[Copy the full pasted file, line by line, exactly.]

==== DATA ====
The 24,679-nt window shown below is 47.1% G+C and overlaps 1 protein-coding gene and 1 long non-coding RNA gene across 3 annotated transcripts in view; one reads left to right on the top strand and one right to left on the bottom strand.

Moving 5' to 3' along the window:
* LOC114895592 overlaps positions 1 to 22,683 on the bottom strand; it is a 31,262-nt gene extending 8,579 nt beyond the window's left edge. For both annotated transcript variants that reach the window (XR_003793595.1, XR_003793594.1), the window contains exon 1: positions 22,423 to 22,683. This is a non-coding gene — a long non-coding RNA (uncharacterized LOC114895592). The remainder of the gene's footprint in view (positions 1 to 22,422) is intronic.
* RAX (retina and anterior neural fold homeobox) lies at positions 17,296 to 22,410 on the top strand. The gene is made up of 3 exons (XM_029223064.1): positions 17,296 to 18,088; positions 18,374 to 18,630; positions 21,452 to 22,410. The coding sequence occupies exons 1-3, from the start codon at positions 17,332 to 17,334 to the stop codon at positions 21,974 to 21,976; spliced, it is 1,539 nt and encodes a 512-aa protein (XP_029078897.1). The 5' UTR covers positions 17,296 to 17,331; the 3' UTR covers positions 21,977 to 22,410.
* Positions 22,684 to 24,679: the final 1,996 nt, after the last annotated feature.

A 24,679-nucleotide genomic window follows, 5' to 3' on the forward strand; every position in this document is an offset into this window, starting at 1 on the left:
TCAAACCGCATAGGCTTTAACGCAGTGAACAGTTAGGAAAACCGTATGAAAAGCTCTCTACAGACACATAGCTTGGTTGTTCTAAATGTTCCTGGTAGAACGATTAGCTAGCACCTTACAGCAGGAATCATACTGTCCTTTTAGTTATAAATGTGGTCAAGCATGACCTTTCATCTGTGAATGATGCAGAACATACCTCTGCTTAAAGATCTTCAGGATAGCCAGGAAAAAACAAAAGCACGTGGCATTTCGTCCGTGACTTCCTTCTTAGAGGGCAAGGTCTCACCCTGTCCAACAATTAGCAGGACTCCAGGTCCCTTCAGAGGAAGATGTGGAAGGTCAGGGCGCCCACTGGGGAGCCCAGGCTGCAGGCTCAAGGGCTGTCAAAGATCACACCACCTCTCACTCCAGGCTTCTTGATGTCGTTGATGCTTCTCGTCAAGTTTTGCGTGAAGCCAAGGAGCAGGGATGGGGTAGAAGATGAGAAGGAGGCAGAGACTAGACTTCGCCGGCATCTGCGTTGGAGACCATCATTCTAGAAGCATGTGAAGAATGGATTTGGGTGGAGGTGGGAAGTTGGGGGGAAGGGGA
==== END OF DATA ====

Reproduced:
The 24,679-nt window shown below is 47.1% G+C and overlaps 1 protein-coding gene and 1 long non-coding RNA gene across 3 annotated transcripts in view; one reads left to right on the top strand and one right to left on the bottom strand.

Moving 5' to 3' along the window:
* LOC114895592 overlaps positions 1 to 22,683 on the bottom strand; it is a 31,262-nt gene extending 8,579 nt beyond the window's left edge. For both annotated transcript variants that reach the window (XR_003793595.1, XR_003793594.1), the window contains exon 1: positions 22,423 to 22,683. This is a non-coding gene — a long non-coding RNA (uncharacterized LOC114895592). The remainder of the gene's footprint in view (positions 1 to 22,422) is intronic.
* RAX (retina and anterior neural fold homeobox) lies at positions 17,296 to 22,410 on the top strand. The gene is made up of 3 exons (XM_029223064.1): positions 17,296 to 18,088; positions 18,374 to 18,630; positions 21,452 to 22,410. The coding sequence occupies exons 1-3, from the start codon at positions 17,332 to 17,334 to the stop codon at positions 21,974 to 21,976; spliced, it is 1,539 nt and encodes a 512-aa protein (XP_029078897.1). The 5' UTR covers positions 17,296 to 17,331; the 3' UTR covers positions 21,977 to 22,410.
* Positions 22,684 to 24,679: the final 1,996 nt, after the last annotated feature.

A 24,679-nucleotide genomic window follows, 5' to 3' on the forward strand; every position in this document is an offset into this window, starting at 1 on the left:
TCAAACCGCATAGGCTTTAACGCAGTGAACAGTTAGGAAAACCGTATGAAAAGCTCTCTACAGACACATAGCTTGGTTGTTCTAAATGTTCCTGGTAGAACGATTAGCTAGCACCTTACAGCAGGAATCATACTGTCCTTTTAGTTATAAATGTGGTCAAGCATGACCTTTCATCTGTGAATGATGCAGAACATACCTCTGCTTAAAGATCTTCAGGATAGCCAGGAAAAAACAAAAGCACGTGGCATTTCGTCCGTGACTTCCTTCTTAGAGGGCAAGGTCTCACCCTGTCCAACAATTAGCAGGACTCCAGGTCCCTTCAGAGGAAGATGTGGAAGGTCAGGGCGCCCACTGGGGAGCCCAGGCTGCAGGCTCAAGGGCTGTCAAAGATCACACCACCTCTCACTCCAGGCTTCTTGATGTCGTTGATGCTTCTCGTCAAGTTTTGCGTGAAGCCAAGGAGCAGGGATGGGGTAGAAGATGAGAAGGAGGCAGAGACTAGACTTCGCCGGCATCTGCGTTGGAGACCATCATTCTAGAAGCATGTGAAGAATGGATTTGGGTGGAGGTGGGAAGTTGGGGGGAAGGGGA